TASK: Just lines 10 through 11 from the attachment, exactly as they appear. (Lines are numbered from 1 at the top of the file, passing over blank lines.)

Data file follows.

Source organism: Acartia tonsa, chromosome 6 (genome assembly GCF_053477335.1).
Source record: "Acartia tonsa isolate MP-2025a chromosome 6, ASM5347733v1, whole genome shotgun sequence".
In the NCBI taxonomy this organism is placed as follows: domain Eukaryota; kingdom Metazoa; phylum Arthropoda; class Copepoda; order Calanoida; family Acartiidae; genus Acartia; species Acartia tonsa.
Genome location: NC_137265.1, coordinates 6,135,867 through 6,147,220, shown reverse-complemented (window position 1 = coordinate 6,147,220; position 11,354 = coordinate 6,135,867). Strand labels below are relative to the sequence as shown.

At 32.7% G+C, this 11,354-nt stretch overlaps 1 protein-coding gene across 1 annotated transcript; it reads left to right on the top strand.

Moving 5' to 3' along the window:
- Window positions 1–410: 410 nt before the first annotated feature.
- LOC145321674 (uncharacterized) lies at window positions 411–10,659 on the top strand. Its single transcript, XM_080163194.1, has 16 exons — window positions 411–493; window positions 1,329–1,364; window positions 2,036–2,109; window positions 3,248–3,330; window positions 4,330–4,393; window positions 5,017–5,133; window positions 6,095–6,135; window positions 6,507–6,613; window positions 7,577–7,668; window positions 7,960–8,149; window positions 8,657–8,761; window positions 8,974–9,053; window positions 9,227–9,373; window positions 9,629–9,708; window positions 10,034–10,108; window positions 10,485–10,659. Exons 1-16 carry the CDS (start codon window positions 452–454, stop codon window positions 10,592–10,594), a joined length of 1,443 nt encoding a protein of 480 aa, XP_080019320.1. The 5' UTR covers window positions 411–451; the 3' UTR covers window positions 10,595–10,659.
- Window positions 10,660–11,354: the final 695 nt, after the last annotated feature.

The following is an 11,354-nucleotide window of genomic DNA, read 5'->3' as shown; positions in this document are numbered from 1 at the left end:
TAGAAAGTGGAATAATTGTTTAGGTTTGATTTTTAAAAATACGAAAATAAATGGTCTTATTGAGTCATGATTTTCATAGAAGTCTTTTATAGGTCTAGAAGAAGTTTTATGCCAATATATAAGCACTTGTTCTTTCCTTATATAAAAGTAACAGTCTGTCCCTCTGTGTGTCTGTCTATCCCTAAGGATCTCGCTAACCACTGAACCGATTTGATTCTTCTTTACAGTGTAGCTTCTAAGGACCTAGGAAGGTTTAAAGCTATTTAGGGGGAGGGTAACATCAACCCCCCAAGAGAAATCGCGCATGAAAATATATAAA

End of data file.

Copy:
The following is an 11,354-nucleotide window of genomic DNA, read 5'->3' as shown; positions in this document are numbered from 1 at the left end:
TAGAAAGTGGAATAATTGTTTAGGTTTGATTTTTAAAAATACGAAAATAAATGGTCTTATTGAGTCATGATTTTCATAGAAGTCTTTTATAGGTCTAGAAGAAGTTTTATGCCAATATATAAGCACTTGTTCTTTCCTTATATAAAAGTAACAGTCTGTCCCTCTGTGTGTCTGTCTATCCCTAAGGATCTCGCTAACCACTGAACCGATTTGATTCTTCTTTACAGTGTAGCTTCTAAGGACCTAGGAAGGTTTAAAGCTATTTAGGGGGAGGGTAACATCAACCCCCCAAGAGAAATCGCGCATGAAAATATATAAA